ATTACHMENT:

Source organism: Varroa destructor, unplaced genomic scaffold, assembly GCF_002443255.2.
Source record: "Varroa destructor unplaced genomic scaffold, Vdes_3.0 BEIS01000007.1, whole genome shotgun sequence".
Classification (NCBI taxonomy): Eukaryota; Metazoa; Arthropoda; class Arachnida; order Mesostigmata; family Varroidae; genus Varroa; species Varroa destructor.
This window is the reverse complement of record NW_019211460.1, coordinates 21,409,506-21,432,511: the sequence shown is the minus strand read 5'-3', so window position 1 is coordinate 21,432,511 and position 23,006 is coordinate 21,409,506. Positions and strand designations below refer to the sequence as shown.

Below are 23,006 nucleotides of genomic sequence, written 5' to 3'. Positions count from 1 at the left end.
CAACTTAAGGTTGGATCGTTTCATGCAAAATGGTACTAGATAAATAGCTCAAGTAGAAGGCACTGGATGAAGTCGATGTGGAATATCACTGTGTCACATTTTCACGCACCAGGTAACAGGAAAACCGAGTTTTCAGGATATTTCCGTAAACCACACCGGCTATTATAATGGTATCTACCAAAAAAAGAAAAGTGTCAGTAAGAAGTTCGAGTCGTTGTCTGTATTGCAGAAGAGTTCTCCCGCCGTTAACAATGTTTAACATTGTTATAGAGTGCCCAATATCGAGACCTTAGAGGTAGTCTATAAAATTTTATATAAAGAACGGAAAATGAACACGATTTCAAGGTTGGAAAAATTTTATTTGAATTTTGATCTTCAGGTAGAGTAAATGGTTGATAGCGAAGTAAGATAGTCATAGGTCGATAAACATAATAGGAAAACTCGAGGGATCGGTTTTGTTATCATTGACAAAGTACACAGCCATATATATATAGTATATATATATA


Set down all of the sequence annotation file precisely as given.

Source organism: Varroa destructor, unplaced genomic scaffold, assembly GCF_002443255.2.
Source record: "Varroa destructor unplaced genomic scaffold, Vdes_3.0 BEIS01000007.1, whole genome shotgun sequence".
Classification (NCBI taxonomy): Eukaryota; Metazoa; Arthropoda; class Arachnida; order Mesostigmata; family Varroidae; genus Varroa; species Varroa destructor.
This window is the reverse complement of record NW_019211460.1, coordinates 21,409,506-21,432,511: the sequence shown is the minus strand read 5'-3', so window position 1 is coordinate 21,432,511 and position 23,006 is coordinate 21,409,506. Positions and strand designations below refer to the sequence as shown.

Below are 23,006 nucleotides of genomic sequence, written 5' to 3'. Positions count from 1 at the left end.
CAACTTAAGGTTGGATCGTTTCATGCAAAATGGTACTAGATAAATAGCTCAAGTAGAAGGCACTGGATGAAGTCGATGTGGAATATCACTGTGTCACATTTTCACGCACCAGGTAACAGGAAAACCGAGTTTTCAGGATATTTCCGTAAACCACACCGGCTATTATAATGGTATCTACCAAAAAAAGAAAAGTGTCAGTAAGAAGTTCGAGTCGTTGTCTGTATTGCAGAAGAGTTCTCCCGCCGTTAACAATGTTTAACATTGTTATAGAGTGCCCAATATCGAGACCTTAGAGGTAGTCTATAAAATTTTATATAAAGAACGGAAAATGAACACGATTTCAAGGTTGGAAAAATTTTATTTGAATTTTGATCTTCAGGTAGAGTAAATGGTTGATAGCGAAGTAAGATAGTCATAGGTCGATAAACATAATAGGAAAACTCGAGGGATCGGTTTTGTTATCATTGACAAAGTACACAGCCATATATATATAGTATATATATATA